(1) An employer’s obligation to engage in the cooperative dialogue when they “should know” about an employee’s pregnancy, childbirth, or related medical condition is not a permissible basis for an employer to act on speculation based on stereotypes or assumptions about pregnancy. The obligation to initiate a cooperative dialogue can be met simply by reminding the employee of the employer’s accommodations policy.
(2) In determining whether or not an employer has engaged in a cooperative dialogue in good faith with an employee, the Commission will consider various factors, including, without limitation: (i) whether the employer has a written policy for employees about how to request accommodations based on pregnancy, childbirth, or a related medical condition; (ii) whether the employer responded to the request in a timely manner in light of the urgency of the request; (iii) whether the employer tried to explore the existence and feasibility of alternative accommodations or alternative work assignments; and (iv) whether the employer tried to block or delay the cooperative dialogue or in any way intimidate or deter the employee from requesting the accommodation.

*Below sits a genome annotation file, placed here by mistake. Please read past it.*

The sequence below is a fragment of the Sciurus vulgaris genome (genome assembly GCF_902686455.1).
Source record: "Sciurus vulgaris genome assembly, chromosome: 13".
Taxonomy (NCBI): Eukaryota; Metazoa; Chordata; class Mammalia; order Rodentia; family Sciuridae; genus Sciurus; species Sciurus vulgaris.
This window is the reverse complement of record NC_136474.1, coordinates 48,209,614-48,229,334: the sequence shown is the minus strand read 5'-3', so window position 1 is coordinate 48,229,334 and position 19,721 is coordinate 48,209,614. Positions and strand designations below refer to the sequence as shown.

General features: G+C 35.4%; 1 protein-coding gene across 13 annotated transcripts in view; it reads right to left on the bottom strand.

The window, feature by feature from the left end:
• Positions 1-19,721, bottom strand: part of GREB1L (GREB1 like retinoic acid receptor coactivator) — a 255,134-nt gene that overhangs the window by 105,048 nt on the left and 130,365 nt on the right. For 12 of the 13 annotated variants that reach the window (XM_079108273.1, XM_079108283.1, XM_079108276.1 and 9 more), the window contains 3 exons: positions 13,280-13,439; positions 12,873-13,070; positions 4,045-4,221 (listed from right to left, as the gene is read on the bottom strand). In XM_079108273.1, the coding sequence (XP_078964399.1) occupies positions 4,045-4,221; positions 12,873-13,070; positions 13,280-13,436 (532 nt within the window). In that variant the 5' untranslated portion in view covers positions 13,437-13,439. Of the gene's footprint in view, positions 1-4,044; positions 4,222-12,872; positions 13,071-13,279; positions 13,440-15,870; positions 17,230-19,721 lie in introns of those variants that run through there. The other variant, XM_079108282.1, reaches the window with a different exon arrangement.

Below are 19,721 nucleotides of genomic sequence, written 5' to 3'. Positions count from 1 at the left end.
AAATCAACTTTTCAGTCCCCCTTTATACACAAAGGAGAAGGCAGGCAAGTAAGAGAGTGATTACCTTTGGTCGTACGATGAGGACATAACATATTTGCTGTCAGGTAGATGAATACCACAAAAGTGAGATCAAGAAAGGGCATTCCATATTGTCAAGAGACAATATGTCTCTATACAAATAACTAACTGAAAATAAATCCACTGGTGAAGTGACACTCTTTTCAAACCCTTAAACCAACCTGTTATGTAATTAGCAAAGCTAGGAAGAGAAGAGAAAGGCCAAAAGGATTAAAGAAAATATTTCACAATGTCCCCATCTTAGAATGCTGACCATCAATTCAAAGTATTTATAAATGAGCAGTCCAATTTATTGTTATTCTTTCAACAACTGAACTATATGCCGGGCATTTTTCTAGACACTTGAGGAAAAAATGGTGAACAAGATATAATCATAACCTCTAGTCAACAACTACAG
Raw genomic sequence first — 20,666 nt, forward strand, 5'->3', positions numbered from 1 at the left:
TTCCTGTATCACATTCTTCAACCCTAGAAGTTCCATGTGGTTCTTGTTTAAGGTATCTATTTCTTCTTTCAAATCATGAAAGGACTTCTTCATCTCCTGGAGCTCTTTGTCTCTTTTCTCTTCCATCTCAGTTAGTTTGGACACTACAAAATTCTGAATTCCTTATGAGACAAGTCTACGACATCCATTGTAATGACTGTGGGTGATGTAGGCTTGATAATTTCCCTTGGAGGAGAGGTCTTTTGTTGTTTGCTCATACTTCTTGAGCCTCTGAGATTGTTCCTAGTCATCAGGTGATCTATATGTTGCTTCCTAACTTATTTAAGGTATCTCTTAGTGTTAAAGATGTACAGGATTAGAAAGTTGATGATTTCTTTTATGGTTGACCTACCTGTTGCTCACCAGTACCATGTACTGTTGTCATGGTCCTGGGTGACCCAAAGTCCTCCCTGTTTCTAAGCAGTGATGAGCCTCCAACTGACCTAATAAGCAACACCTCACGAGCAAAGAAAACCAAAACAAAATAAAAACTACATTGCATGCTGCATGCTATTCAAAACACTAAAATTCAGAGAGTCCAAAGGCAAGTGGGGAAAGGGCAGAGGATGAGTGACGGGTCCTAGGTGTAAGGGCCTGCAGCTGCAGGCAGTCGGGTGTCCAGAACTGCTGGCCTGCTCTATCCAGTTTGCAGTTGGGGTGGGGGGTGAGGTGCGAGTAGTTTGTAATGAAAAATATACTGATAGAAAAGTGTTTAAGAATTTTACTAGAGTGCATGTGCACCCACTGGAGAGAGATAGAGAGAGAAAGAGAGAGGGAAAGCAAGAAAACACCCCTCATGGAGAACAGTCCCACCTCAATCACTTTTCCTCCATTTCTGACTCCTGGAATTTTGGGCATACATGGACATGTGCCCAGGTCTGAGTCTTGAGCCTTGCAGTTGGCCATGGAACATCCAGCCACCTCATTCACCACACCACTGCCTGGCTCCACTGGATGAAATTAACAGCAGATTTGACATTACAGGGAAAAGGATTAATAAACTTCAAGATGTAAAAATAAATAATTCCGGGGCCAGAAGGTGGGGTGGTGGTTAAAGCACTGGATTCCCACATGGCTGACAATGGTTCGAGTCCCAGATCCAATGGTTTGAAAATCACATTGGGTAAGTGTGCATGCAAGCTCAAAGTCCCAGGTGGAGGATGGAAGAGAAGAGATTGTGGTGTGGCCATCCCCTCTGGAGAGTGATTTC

(3) A cooperative dialogue should continue until one of the following occurs: (i) an agreement on a reasonable accommodation is reached; or (ii) the employer reasonably concludes that (A) all potential accommodations will cause an undue hardship to the employer, or (B) no accommodation exists that will allow the employee to perform the essential requisites of the job. Once the employer reaches a conclusion, either to offer an accommodation or decides it cannot make an accommodation, the employer must promptly notify the employee of the determination in writing.